Model Scenery Tutorials

Comprenshive Tips. Hints And Techniques For Budget Minded Diorama Maker, Model Train Enthusiast And Wargammer

How To Choose Solder

Answers the questions for modelers, “What solder should I use?”.

60/40 solder is made of 60% tin and 40% lead. It has a melting point of around 190°C, depending on the exact composition. Iron tip temperatures of at least 300°C are recommended. It is also very soft, meaning that cracks do not form so readily if the joint moves during cooling.

Soldering Paste

As a general rule, for working in small scales such as  1/87, you want to put your solder on a spot and not an area.  The koki soldering paste is our choice.  It contains flux and is easy to apply.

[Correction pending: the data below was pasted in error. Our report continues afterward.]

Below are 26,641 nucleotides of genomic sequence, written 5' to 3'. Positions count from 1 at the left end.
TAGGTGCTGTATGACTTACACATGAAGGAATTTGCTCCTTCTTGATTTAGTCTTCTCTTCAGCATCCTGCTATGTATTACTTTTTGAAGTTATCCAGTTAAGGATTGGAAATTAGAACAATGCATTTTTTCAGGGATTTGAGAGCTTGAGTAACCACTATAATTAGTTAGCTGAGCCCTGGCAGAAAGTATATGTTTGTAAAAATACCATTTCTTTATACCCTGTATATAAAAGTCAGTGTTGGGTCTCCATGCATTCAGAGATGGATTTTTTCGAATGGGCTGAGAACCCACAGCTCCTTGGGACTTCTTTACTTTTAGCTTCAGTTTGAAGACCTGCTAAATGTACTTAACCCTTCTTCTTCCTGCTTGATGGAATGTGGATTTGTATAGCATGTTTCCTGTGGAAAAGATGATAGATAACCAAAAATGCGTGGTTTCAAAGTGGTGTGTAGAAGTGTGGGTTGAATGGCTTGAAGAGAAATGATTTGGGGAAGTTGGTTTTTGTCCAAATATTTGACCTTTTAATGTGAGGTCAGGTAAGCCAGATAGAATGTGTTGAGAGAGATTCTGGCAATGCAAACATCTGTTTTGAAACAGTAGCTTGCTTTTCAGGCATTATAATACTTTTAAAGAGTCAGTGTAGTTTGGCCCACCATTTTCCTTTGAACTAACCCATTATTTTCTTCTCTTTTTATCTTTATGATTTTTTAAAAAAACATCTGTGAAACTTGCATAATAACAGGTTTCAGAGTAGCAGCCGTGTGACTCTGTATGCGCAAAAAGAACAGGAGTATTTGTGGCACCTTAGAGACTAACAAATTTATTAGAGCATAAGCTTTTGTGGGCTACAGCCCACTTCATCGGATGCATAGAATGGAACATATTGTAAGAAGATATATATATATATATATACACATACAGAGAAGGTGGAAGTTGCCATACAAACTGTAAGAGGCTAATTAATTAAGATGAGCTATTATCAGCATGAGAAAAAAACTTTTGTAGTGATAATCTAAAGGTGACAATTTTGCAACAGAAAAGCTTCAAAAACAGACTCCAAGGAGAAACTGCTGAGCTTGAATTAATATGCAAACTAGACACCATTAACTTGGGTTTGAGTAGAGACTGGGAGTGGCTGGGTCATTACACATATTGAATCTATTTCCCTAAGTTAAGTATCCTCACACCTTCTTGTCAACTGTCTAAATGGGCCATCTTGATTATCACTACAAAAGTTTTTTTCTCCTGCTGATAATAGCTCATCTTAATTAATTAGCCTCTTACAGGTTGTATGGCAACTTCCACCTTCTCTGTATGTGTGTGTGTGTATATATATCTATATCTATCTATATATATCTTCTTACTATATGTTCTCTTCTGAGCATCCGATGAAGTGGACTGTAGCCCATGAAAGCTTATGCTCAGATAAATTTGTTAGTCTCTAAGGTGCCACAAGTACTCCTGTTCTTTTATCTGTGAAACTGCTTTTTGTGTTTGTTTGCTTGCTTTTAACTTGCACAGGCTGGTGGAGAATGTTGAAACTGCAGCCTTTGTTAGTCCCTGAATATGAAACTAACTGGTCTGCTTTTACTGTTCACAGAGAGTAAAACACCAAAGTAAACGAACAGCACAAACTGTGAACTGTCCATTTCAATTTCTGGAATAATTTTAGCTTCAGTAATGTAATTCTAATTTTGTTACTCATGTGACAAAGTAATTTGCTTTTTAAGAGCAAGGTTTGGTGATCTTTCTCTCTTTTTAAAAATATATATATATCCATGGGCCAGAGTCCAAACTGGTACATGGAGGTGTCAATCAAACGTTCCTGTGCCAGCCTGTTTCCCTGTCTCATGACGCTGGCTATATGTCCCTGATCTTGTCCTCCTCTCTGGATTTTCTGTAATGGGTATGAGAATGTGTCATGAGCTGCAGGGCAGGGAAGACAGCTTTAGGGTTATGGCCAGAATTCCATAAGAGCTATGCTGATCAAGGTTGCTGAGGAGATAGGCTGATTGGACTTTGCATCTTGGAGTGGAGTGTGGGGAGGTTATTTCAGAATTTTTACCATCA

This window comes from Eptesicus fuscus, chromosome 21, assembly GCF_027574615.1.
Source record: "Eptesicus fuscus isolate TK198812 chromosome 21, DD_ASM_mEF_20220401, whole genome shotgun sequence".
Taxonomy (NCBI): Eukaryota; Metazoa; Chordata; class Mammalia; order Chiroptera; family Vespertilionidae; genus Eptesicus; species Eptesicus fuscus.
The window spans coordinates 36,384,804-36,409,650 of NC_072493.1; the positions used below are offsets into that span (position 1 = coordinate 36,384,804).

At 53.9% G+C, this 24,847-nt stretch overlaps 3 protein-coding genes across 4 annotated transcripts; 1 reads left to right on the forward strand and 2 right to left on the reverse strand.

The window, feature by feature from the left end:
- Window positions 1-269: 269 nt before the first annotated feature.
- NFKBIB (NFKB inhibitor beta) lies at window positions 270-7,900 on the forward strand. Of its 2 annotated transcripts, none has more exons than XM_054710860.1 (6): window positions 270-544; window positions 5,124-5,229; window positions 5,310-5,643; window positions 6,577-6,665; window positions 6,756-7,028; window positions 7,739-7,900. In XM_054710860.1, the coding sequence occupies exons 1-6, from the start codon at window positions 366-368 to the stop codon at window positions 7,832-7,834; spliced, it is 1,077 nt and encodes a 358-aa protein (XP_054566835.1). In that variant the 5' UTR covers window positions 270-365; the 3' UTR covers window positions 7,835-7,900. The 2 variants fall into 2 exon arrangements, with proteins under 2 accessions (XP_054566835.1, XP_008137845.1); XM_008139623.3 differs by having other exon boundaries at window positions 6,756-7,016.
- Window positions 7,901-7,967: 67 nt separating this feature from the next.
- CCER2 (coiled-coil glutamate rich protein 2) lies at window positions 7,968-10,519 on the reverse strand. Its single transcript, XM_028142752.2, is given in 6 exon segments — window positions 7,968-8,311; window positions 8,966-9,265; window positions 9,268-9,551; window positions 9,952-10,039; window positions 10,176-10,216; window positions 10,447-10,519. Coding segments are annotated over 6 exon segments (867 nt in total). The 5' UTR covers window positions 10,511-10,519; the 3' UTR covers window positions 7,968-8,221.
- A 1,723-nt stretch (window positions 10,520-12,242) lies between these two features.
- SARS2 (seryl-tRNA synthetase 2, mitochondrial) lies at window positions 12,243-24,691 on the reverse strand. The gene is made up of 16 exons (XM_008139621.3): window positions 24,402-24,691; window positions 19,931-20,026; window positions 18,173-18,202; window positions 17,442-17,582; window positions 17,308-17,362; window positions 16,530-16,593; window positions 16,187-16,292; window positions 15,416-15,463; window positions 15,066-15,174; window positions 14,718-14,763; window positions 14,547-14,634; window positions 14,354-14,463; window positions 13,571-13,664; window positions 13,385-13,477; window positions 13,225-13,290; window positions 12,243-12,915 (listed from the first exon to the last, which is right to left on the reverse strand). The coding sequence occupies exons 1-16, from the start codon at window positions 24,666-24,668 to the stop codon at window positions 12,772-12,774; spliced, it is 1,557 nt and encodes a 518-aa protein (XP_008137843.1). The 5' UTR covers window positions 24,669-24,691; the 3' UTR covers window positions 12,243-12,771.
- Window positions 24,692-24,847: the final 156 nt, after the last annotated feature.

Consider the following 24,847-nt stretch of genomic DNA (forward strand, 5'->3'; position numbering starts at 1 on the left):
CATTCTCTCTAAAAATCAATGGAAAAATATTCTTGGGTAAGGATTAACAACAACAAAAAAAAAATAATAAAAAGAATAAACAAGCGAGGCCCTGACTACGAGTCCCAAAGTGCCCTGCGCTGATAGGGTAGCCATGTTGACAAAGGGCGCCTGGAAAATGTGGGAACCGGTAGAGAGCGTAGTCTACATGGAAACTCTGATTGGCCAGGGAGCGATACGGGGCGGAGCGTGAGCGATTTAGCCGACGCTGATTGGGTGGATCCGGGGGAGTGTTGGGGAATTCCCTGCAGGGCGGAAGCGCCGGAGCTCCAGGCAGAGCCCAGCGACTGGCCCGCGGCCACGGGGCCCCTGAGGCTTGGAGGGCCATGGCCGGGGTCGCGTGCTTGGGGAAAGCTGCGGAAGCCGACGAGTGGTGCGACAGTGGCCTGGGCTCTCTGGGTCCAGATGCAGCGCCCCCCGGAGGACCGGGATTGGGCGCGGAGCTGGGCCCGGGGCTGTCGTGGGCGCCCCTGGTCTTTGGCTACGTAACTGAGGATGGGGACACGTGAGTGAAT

M zone



63/37 solder is made of 63% tin and 37% lead. It has a melting point of 183°C, slightly lower than the more common 60/40 blend. The primary advantage of this solder is not the lower melting point, but its eutectic property. Non-eutectic solders, like the 60/40 solder, have a semi-solid state between solid and liquid. If a joint is moved during this stage, it can result in what is called a cold solder joint. Eutectic solders, like the 63/37, do not have this semi-solid state and are thus considered easier to work with as it produces fewer bad joints. However, these solders typically cost more than their non-eutectic counterparts.


This is made of a half and half mix of tin and lead. Never use 50/50 solder for electronics — it is meant for plumbing. (There are brands[Worthington 50/50 leaded #331887], which is used for electronics and specifically not intended for plumbing). Otherwise, you may end up with failed joints, as the 50/50 solder does not have the same properties as 60/40, having a higher melting point and lower ductility. Also, it is very unlikely to have flux included in it like rosin core solders.


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